The princess, for all of her cleverness, wisdom, and cunning, still could not escape the fact that she was the protagonist of a fairy tale, and therefore contractually obligated to make poor decisions when confronted with a challenge.
With supreme princessy dignity (yes, it's totally a word. Probably), she rose, and began ascending the stairs against a background of titillated giggles.
In order to reach the attic, she had to reach the top floor of the tallest tower in the castle, a feat that would be marginally impossible without the keys to the doors. Unfortunately for those of you breathing a sigh of relief at her thwarting, she found a guard, and talked him into giving her the key.
Climbing ever higher, ever more, on ever steeper stairs, she slowly made her way to the dark, gloomy attic of the castle, ducking cobwebs and rucking up her skirt out of the dust that lay inches-thick on the steps.
When they finally leveled out, the stairs deposited her on the broad, round floor of the castle attic, looking at all the old, dusty things that her parents no longer used.
She passed shelves of old books and containers of old toys and golf-clubs, chests of pictures, window glass, a dusty old pianoforte, a few metaphorical skeletons setting down to a card game against a few literal ones, and then she paused.
It stood at the other end of the room from her, further in than anyone else ever went, casting a truly bizarre shadow against the rest of the room from the window behind it.
The wheel prat of it creaked curiously as she took a hesitant step forward. She had literally never seen anything like it before in her life, and had no real idea what she was looking at.
She approached it curiously, looking it over to see if there was a part of it she could take back down with her. A little spindly bit protruded perfectly, and she reached out to break it off and take it with her.
There was a faint pinching sensation on her finger, and when she looked at it, she was bleeding from where a tiny piece of wood had stuck her.
She had all of a moment to register how curious it felt to be bleeding before a great yawning blackness swallowed her whole.
When she failed to show up for lunch, her parents knew immediately that something was wrong. The king ordered a search of the castle while the queen stayed behind to extract answers from her friends.
Upon hearing that she had gone to the attic, the king's heart sank. he ran up all of the many stairs to the chamber three at a time, praying against all faith that she would be safe, that she had just wandered somewhere else--anywhere else.
When he flung the door open, he gave a roar of grief and pain and surprise. There was his daughter, lying limp and dead on the ground, and there was the uninvited fairy rolling her off of her face, into a more comfortable position.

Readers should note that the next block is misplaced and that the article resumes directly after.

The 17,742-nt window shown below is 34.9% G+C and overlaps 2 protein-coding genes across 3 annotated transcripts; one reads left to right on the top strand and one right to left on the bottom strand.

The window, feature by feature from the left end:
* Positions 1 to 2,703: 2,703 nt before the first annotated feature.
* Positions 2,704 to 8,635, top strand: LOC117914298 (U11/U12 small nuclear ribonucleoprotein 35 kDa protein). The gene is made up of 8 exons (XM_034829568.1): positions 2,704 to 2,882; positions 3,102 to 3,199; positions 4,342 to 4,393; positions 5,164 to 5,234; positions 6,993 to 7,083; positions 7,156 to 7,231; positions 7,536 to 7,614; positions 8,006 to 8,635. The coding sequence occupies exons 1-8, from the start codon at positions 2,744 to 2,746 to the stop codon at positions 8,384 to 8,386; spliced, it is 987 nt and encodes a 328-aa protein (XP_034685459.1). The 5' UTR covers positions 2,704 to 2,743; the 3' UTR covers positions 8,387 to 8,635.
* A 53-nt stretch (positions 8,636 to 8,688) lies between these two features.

"Oh," he said, looking up "hey there."
"YOU!" he shouted, pointing furiously, "Why have you done this? We had two more weeks!"
The fairy raised an eyebrow. "And you're what? shocked? I'm the villain here, love. Wouldn't be doing my job if I weren't keeping you on your toes, eh?"
The king, in spite of his white-hot boiling anger, had to admit he had a point.
"Right," said the fairy, snapping his fingers. Color exploded into being, washing and rolling over the walls and removing dust from every surface, leaving behind a bright-burnished shine. Then came fabric and cloth, weaving from thin air as the room shifted from a dirty, dusty attic to a newly-furnished bedroom, as a broad, soft, draped bed bloomed under the princess, easing her back. "well, I'm out"
The king, to his credit, was having none of this. He grabbed the fairy by his sleeve, and jerked him back from the window. "You will go nowhere until you give me my daughter back!"
The fairy looked at the king as if he had just grown another head. "Tell you what," he said, voice filled with power that even the king's couldn't match. "You all can join her."
At that sentence, the king fell backward onto the plush carpet, dead asleep. Like dominoes, if dominoes were people-shaped and fleshy, everyone in the castle began collapsing to sleep. First went the queen, falling on top of the girl she was interrogating with a sleepy sort of groan, then came the nobles, the workers, the staff, all people and animals in descending order of station succumbed to sleep, the great equalizer, and soon enough, only the fairy was left awake.
He set to work putting the castle back together, and when he left took the time to lock up, planting an impenetrable forrest of briar-thorns as thick around as a human body that grew up overnight, sealing the castle to the outside world.
that's it, that's all you get
exactly one hundred years later, because round numbers are always better, a dashing prince astride a magnificent stallion, swathed in armor that shone in ways that only writers' contrivances can, approached the briar wood.